By Elsa Sichrovsky

Source: Marcin Wichary

Although nearly 90% of Niger’s population lives without electricity, rich deposits of uranium in the northern regions of the country provide France with nuclear energy for electricity through the French nuclear energy company AREVA, which has been mining in Niger since 1958[1]. One out of every three light bulbs in France is lit with Nigerien uranium.[2] Uranium exports account for 75% to 90% of Niger’s national export income[3], but this revenue comes at a steep cost to the local population.

In a desert nation that already struggles to provide clean, fresh water for its citizens,  AREVA has used over 270 billion liters of water in the mining towns of Arlit and Akokan. This strain on local fossil aquifers increases the rate of desertification, which is devastating, considering that only 11.5% of Niger’s land is arable. Worse yet, uranium has been contaminating the water supply above the WHO’s recommended limit for drinking water. Alpha activity levels have been reported to be 10 to 100 times higher than the safety levels suggested by WHO. After reports from Greenpeace exposing high water pollution, AREVA closed several wells, attributing it to “natural pollution.”

Nigerien filmmaker Amina Weira’s 2016 film, La Colere Dans Le Vent, or Anger in the Wind, gives a personal glimpse into how the uranium mining industry has impacted her hometown of Arlit. AREVA has been mining uranium in Arlit since 1976. Her father worked in the uranium mines for 35 years and helped put her in contact with other miners who shared their stories of danger and exploitation.

In a Greenpeace report, Salifou Adinfo, a former driller who worked in the mines from 1966 to 2000 recalled the working conditions at the time: “In that time, there was complete ignorance! No mask, no protection. Then [later] we received protection. Before, we worked with our bare hands! …The mining company never informed us about the risks…we relied on what God decided.” [6] Due to persistent pressure from activists and locals, in recent years AREVA has finally started to provide better protective gear for its employees.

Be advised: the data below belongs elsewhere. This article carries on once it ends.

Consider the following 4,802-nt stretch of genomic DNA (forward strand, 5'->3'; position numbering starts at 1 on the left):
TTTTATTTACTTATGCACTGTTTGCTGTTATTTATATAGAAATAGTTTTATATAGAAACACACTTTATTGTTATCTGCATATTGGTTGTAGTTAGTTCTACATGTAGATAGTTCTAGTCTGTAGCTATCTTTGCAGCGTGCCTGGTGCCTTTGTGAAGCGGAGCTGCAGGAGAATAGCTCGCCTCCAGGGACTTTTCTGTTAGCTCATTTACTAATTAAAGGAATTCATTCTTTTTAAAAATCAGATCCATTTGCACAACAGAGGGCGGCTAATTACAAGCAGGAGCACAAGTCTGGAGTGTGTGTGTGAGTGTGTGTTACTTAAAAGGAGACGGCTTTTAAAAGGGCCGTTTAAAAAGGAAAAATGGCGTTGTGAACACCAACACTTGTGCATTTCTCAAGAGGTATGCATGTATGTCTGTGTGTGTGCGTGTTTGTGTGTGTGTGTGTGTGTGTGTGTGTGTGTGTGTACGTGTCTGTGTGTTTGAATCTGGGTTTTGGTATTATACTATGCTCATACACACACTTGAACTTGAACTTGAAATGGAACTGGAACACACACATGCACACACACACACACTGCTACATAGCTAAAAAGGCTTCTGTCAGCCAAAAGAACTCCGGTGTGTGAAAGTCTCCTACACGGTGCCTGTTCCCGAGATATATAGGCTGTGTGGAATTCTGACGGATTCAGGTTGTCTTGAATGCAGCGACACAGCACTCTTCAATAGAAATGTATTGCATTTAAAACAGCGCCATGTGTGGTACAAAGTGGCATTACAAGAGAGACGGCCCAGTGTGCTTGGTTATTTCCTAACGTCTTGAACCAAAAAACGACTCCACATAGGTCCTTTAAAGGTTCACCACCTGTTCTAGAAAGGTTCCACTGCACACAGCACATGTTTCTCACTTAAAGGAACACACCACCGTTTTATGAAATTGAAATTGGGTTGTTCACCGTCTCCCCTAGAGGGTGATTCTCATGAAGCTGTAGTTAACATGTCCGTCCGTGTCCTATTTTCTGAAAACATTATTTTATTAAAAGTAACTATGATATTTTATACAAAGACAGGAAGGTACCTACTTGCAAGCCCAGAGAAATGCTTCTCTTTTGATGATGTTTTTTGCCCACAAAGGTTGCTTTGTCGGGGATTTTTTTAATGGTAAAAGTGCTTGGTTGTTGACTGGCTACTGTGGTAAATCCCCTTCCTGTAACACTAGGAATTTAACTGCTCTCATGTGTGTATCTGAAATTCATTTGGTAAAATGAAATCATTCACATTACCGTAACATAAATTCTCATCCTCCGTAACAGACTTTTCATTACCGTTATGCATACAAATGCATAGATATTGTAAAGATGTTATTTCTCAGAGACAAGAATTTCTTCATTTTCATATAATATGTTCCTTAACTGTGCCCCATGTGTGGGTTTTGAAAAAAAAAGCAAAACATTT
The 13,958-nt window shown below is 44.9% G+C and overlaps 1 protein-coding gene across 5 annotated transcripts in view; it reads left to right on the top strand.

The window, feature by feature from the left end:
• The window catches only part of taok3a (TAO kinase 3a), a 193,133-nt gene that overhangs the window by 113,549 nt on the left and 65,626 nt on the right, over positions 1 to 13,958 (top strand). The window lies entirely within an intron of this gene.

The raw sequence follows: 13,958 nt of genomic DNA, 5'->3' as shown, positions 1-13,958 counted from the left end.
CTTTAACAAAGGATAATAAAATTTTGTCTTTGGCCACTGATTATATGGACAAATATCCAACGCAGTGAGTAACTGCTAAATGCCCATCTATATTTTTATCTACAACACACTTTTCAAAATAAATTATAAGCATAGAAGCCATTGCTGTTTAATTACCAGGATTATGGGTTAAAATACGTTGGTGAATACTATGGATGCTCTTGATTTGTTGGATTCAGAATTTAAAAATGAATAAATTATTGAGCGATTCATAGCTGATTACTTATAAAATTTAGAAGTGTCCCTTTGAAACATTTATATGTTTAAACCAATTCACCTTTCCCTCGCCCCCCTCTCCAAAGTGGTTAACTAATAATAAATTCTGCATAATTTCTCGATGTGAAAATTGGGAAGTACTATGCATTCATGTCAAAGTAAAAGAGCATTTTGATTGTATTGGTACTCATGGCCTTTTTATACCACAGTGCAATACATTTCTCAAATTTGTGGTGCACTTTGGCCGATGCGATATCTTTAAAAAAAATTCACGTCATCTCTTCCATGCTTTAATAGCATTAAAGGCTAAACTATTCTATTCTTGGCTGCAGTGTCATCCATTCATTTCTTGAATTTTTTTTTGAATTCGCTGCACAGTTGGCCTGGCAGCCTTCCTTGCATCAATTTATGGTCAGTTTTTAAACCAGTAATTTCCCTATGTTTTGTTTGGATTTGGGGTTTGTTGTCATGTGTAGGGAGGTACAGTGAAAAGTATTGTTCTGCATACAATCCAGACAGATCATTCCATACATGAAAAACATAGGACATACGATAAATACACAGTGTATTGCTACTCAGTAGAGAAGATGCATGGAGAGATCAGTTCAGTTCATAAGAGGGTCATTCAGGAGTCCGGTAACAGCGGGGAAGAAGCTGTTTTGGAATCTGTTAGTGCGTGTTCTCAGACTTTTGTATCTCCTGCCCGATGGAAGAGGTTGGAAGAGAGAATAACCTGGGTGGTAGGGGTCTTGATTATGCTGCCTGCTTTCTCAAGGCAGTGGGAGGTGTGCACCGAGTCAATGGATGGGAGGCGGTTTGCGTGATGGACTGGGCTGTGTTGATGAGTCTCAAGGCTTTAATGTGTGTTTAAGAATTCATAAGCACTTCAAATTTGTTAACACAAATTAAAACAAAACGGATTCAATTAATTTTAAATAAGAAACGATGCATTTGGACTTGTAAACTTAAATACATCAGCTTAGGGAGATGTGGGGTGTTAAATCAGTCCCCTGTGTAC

In her film, Weira commented that the danger to local residents is particularly significant since they are not educated about radioactivity: “Radioactivity is not something you can see and the local population knows nothing about the risks associated with it. At certain times of the year, the entire town is covered in sand due to the strong winds.”[7]  Due to the sandstorms that plague the region, radioactive particles are spread far and wide across the land, posing a threat to the health of all residents.

The effect of radiation on local health is undeniable. The rate of death from respiratory infection in the mining town of Arlit is double what it is in other parts of the country.[8] A local journalist reports miscarriages and birth defects among villagers: “Villagers sought spiritual interventions against the high rate of death, miscarriage, and deformed babies. There are cases where children were born with four legs, four eyes, with no eyes or with an enlarged head. Animals were born with six legs.[9]” Like many other miners, former AREVA employee Hammett has had to retire due to extreme chronic pain: “I had to quit because of unbearable pains in my joints, but I can consider myself lucky. The cases of heart attacks, strange skin conditions or permanent migraines in this place cannot be counted[10].”

Yet, all is not lost. Nigeriens are standing up for their country. Ali Idrissa is a human rights activist and co-founder of ROTAB, the Network of Organisations for Transparency and Budgetary Analysis, which seeks to promote transparency and fair negotiations between the Nigerien government and French nuclear energy companies. His goal is to properly manage Niger’s natural resources and distribute them for the benefit the people of Niger. His campaign, “Don’t touch my uranium,” has encouraged public figures and influential members of society to demand transparency and equality in the government’s handling of Niger’s natural energy resources[11].

Idrissa has suffered violent clashes with armed forces, arrests, and threats. Still, he carries on: “But even if I am scared at times, fearing for my life, I won’t give up this battle for Niger, for my people, for my family.”